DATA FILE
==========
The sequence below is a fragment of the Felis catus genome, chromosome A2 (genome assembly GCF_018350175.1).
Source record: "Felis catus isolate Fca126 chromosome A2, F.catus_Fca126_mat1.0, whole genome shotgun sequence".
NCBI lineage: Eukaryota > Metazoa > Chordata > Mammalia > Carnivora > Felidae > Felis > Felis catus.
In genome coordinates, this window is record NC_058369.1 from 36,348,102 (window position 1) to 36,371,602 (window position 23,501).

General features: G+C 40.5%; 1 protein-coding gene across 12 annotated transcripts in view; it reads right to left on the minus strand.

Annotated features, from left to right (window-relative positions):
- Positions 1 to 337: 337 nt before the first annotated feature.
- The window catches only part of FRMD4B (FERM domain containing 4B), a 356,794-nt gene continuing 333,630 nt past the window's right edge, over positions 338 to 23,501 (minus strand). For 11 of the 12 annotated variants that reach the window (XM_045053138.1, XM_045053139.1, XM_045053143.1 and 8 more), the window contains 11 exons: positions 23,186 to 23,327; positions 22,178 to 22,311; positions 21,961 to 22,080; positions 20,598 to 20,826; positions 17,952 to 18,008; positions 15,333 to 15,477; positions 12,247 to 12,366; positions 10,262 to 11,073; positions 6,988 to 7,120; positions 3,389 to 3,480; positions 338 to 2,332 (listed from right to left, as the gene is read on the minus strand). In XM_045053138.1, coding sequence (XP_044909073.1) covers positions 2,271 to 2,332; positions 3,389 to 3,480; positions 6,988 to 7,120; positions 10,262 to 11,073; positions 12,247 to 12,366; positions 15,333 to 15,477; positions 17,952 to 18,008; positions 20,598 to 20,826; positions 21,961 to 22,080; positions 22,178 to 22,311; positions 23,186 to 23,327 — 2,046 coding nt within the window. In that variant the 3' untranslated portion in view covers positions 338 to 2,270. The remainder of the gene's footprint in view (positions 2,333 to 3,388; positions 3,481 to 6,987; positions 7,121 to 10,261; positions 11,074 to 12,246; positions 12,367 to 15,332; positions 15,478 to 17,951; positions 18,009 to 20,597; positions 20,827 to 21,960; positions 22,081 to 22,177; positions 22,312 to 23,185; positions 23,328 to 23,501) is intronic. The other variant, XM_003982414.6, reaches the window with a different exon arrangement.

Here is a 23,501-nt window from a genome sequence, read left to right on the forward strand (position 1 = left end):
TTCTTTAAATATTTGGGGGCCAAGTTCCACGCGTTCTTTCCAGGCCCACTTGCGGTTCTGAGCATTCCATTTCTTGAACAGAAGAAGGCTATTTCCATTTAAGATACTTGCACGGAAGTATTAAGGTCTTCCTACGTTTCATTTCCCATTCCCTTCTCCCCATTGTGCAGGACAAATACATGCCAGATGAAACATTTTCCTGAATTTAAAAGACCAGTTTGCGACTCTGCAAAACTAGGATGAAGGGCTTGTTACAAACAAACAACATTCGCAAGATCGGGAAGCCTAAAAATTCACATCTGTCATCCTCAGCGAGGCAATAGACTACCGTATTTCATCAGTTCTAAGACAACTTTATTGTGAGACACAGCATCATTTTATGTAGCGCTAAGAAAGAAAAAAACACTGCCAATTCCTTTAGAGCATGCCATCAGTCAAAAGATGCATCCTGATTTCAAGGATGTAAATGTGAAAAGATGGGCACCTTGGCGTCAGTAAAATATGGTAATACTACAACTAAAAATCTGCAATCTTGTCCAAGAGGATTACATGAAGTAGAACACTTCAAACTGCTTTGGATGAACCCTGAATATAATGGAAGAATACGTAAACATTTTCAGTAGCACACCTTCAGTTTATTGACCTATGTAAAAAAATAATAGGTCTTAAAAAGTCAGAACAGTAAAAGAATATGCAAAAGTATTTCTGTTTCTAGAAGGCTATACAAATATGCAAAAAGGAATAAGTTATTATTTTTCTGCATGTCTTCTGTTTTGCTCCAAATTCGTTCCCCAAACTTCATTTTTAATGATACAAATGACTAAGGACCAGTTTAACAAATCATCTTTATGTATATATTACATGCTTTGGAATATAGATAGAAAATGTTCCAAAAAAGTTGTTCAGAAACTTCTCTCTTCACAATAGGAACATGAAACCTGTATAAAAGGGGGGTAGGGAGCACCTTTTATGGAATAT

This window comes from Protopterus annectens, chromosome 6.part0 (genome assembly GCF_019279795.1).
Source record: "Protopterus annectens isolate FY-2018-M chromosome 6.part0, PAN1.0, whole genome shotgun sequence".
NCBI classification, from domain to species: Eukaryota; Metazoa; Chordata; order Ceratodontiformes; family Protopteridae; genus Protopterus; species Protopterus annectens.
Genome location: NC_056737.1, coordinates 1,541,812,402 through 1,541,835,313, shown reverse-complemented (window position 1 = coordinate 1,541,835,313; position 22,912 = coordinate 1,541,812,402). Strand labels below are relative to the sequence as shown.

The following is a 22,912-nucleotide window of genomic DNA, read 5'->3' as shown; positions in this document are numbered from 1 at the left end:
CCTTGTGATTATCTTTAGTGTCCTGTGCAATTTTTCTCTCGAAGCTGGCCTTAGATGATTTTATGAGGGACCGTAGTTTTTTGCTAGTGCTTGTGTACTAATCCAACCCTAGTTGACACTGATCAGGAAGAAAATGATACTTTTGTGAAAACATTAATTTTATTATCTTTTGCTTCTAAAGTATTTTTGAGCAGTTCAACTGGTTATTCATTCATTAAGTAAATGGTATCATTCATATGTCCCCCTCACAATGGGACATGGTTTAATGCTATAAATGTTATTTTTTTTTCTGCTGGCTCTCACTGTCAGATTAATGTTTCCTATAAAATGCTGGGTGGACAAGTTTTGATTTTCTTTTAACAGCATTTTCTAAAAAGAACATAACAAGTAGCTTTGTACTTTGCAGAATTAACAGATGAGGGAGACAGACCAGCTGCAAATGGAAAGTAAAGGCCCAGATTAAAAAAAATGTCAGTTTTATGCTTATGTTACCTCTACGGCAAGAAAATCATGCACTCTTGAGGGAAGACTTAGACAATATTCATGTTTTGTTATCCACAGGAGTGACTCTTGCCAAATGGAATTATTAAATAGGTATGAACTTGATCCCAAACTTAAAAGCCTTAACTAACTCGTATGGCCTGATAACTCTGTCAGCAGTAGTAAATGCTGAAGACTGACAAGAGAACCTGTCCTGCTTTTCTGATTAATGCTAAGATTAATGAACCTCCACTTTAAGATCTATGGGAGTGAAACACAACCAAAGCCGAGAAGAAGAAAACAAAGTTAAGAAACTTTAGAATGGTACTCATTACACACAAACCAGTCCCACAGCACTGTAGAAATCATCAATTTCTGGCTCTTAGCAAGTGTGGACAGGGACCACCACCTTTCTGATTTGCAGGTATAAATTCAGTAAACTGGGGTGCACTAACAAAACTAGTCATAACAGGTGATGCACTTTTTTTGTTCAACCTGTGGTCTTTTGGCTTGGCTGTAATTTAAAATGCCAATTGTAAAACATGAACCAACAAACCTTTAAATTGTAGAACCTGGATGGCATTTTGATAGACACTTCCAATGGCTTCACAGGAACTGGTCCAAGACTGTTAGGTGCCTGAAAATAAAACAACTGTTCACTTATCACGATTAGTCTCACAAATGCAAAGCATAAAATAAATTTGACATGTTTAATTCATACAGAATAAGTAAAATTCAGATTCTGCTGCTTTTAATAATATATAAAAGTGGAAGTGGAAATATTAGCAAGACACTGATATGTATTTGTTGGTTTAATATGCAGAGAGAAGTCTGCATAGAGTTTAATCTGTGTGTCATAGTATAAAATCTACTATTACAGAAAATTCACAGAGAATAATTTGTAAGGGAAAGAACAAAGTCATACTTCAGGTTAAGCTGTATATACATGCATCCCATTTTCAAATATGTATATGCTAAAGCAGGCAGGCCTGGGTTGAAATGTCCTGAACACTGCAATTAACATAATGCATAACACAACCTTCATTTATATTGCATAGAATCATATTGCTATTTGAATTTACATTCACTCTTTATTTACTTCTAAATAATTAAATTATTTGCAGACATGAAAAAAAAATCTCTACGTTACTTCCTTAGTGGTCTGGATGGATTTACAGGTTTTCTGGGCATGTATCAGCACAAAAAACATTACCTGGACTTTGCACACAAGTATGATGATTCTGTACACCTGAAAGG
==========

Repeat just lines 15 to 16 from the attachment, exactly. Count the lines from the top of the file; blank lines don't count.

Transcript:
The following is a 22,912-nucleotide window of genomic DNA, read 5'->3' as shown; positions in this document are numbered from 1 at the left end:
CCTTGTGATTATCTTTAGTGTCCTGTGCAATTTTTCTCTCGAAGCTGGCCTTAGATGATTTTATGAGGGACCGTAGTTTTTTGCTAGTGCTTGTGTACTAATCCAACCCTAGTTGACACTGATCAGGAAGAAAATGATACTTTTGTGAAAACATTAATTTTATTATCTTTTGCTTCTAAAGTATTTTTGAGCAGTTCAACTGGTTATTCATTCATTAAGTAAATGGTATCATTCATATGTCCCCCTCACAATGGGACATGGTTTAATGCTATAAATGTTATTTTTTTTTCTGCTGGCTCTCACTGTCAGATTAATGTTTCCTATAAAATGCTGGGTGGACAAGTTTTGATTTTCTTTTAACAGCATTTTCTAAAAAGAACATAACAAGTAGCTTTGTACTTTGCAGAATTAACAGATGAGGGAGACAGACCAGCTGCAAATGGAAAGTAAAGGCCCAGATTAAAAAAAATGTCAGTTTTATGCTTATGTTACCTCTACGGCAAGAAAATCATGCACTCTTGAGGGAAGACTTAGACAATATTCATGTTTTGTTATCCACAGGAGTGACTCTTGCCAAATGGAATTATTAAATAGGTATGAACTTGATCCCAAACTTAAAAGCCTTAACTAACTCGTATGGCCTGATAACTCTGTCAGCAGTAGTAAATGCTGAAGACTGACAAGAGAACCTGTCCTGCTTTTCTGATTAATGCTAAGATTAATGAACCTCCACTTTAAGATCTATGGGAGTGAAACACAACCAAAGCCGAGAAGAAGAAAACAAAGTTAAGAAACTTTAGAATGGTACTCATTACACACAAACCAGTCCCACAGCACTGTAGAAATCATCAATTTCTGGCTCTTAGCAAGTGTGGACAGGGACCACCACCTTTCTGATTTGCAGGTATAAATTCAGTAAACTGGGGTGCACTAACAAAACTAGTCATAACAGGTGATGCACTTTTTTTGTTCAACCTGTGGTCTTTTGGCTTGGCTGTAATTTAAAATGCCAATTGTAAAACATGAACCAACAAACCTTTAAATTGTAGAACCTGGATGGCATTTTGATAGACACTTCCAATGGCTTCACAGGAACTGGTCCAAGACTGTTAGGTGCCTGAAAATAAAACAACTGTTCACTTATCACGATTAGTCTCACAAATGCAAAGCATAAAATAAATTTGACATGTTTAATTCATACAGAATAAGTAAAATTCAGATTCTGCTGCTTTTAATAATATATAAAAGTGGAAGTGGAAATATTAGCAAGACACTGATATGTATTTGTTGGTTTAATATGCAGAGAGAAGTCTGCATAGAGTTTAATCTGTGTGTCATAGTATAAAATCTACTATTACAGAAAATTCACAGAGAATAATTTGTAAGGGAAAGAACAAAGTCATACTTCAGGTTAAGCTGTATATACATGCATCCCATTTTCAAATATGTATATGCTAAAGCAGGCAGGCCTGGGTTGAAATGTCCTGAACACTGCAATTAACATAATGCATAACACAACCTTCATTTATATTGCATAGAATCATATTGCTATTTGAATTTACATTCACTCTTTATTTACTTCTAAATAATTAAATTATTTGCAGACATGAAAAAAAAATCTCTACGTTACTTCCTTAGTGGTCTGGATGGATTTACAGGTTTTCTGGGCATGTATCAGCACAAAAAACATTACCTGGACTTTGCACACAAGTATGATGATTCTGTACACCTGAAAGG